Afghanistan is a country in which women and girls have paid the price of war and conflict. During the last two decades women and girls in my country have fought for their rights to education, political participation, equality, access to social and economic rights. We have fought for our ability to become who we want to be, and lead dignified and fulfilled lives.
And we had made notable progress. Progress which, in the blink of an eye, was taken from us.
In 2001 Afghanistan became a land of possibility for me and girls in my generation who wished to hold a pen and notebook and go to school. After the fall of first regime of the Taliban and the end of civil war, the white scarf and black dresses of girl’s school uniforms became a symbol of peace and hope. Despite countless challenges, in the two decades that followed, Afghan women secured 69 out of 249 seats in parliament. The Ministry of Women’s Affairs and an independent human rights commission were established and led by women, and a law criminalizing gender-based violence was passed and being implemented. By August 2021 the number of women in higher education increased almost 20-fold, from 5000 to 100,000 students. More than 35% of services were delivered by women led non-governmental organizations across the country. There were 4984 women across the Afghan Security Forces.
For me, as a young girl, the participation of women in different sectors showed possibilities and gave hope.
But on 15 of August 2021 that hope collapsed and the lives or so many women and girls in Afghanistan changed completely. The Doha agreement was supposed to bring peace to my country. It did the opposite. It brought a drastic regression of rights and freedoms. And, as so many Nobel Peace Prize laureates have said, there is no peace without rights, justice, and dignity. Peace can never be achieved just through an absence of war. This “peace” agreement brought in tyranny.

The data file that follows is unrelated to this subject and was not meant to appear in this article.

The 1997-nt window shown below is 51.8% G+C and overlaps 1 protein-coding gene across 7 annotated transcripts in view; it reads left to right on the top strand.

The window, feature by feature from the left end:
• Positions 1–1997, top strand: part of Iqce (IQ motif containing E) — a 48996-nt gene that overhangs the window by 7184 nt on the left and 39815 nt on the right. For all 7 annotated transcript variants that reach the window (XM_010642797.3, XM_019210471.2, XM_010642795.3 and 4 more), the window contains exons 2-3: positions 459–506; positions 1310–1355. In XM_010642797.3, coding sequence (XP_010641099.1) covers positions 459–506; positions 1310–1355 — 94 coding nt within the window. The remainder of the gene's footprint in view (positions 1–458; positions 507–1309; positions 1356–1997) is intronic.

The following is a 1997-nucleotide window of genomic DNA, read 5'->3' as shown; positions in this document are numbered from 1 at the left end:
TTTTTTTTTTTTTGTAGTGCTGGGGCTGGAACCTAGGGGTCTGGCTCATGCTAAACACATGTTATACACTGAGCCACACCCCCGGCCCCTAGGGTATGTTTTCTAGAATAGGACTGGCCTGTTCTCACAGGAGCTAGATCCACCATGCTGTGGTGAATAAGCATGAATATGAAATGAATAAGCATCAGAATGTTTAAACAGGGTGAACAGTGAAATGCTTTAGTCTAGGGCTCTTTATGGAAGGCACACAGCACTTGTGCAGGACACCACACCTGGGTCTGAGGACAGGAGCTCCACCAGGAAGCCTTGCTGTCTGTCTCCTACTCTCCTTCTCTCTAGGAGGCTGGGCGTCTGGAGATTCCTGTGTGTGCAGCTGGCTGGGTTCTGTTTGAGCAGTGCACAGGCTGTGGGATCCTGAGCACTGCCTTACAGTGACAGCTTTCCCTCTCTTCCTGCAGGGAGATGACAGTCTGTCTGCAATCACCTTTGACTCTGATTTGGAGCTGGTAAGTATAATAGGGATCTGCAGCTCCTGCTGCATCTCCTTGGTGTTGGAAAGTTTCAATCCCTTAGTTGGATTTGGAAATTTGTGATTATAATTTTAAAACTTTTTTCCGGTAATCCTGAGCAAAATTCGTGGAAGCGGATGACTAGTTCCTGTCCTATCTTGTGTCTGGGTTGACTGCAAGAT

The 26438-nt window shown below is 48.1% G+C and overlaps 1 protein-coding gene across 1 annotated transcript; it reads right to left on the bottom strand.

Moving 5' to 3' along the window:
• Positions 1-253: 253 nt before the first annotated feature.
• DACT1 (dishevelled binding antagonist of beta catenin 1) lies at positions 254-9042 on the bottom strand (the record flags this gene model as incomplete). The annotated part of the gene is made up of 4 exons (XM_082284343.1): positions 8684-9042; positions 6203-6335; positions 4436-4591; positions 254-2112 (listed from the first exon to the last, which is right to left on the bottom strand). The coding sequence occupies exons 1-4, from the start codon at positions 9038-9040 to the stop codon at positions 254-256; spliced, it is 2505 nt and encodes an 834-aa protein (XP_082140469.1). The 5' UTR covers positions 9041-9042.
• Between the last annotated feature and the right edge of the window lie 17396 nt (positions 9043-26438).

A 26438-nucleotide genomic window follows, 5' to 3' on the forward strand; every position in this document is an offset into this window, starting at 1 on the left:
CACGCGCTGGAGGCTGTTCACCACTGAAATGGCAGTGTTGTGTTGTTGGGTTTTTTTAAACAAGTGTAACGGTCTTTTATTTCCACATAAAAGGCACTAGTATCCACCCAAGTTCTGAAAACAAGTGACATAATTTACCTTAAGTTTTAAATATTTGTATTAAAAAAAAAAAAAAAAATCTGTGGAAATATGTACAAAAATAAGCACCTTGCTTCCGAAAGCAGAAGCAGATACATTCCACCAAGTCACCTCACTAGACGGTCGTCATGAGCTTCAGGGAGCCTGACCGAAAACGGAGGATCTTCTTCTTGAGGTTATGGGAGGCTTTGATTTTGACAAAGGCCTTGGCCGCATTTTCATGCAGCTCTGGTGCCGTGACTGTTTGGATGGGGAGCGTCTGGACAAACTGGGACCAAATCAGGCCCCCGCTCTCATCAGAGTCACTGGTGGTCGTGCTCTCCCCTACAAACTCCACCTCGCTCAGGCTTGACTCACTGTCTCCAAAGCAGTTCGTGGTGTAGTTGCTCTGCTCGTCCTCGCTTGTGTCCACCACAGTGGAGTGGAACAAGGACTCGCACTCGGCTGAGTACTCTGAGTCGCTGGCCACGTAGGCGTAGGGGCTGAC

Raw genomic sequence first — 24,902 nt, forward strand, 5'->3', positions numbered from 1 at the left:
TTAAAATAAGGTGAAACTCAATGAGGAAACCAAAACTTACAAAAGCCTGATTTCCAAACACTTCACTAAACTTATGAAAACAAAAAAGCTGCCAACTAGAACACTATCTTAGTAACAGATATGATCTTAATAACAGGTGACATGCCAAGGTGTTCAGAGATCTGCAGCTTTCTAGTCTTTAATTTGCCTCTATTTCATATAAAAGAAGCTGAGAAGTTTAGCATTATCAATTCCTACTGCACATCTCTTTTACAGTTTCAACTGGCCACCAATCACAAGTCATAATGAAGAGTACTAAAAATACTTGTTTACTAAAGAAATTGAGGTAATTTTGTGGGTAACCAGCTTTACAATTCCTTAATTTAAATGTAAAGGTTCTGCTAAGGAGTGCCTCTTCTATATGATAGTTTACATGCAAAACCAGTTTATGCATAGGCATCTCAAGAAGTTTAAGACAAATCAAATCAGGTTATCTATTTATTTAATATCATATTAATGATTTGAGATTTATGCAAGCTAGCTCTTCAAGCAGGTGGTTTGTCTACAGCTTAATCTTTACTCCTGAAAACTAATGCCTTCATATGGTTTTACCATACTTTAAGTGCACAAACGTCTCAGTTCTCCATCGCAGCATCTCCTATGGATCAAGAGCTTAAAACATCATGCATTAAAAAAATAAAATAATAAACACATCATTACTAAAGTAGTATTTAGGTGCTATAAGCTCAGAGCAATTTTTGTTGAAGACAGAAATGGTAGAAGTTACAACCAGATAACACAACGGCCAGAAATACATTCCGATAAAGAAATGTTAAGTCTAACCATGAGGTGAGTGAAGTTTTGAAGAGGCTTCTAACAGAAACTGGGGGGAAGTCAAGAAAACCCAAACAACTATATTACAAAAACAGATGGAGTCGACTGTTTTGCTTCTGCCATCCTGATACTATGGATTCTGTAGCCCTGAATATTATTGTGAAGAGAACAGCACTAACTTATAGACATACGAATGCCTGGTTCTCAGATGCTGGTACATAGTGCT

Since 15 August 2021 the Taliban regime has issued 80 edicts. 54 of these directly target women and girls. We have been banned from education beyond the sixth grade, from public bathing houses and parks, from traveling without a Mahram (a male guardian). Women are banned from working as aid workers and in government institutions, women-owned businesses have been closed.
The Taliban’s treatment of women and girls is the most shocking example of gender apartheid in the world. Afghan women and girls are prisoners in their homes and under direct control of their male family members. The international community has expressed shock at the dramatic rollback in rights. But it has remained passive in terms of action. Solidarity alone is not enough. Your words have to translate into actions to ensure that the futures of Afghan women and girls are not erased from existence.
Written By Negina Yari
Negina Yari is a peace and women’s rights activist. She is the founder of Afghanistan Peace House, Chair of Women Advisory Group to the Humanitarian Country Team of Afghanistan, and the Elected Alternative Board Member of Women's International League for Peace and Freedom to South Asian Countries.
Born in Ghor Province of Afghanistan, Negina Yari graduated from Kardan University. Negina Yari advocated for women's participation in peace negotiations, women’s empowerment, gender equality and education in Afghanistan and worked on developing civil society in the country. Her efforts earned her the opportunity to advocate directly at the United Nations Human Rights Council.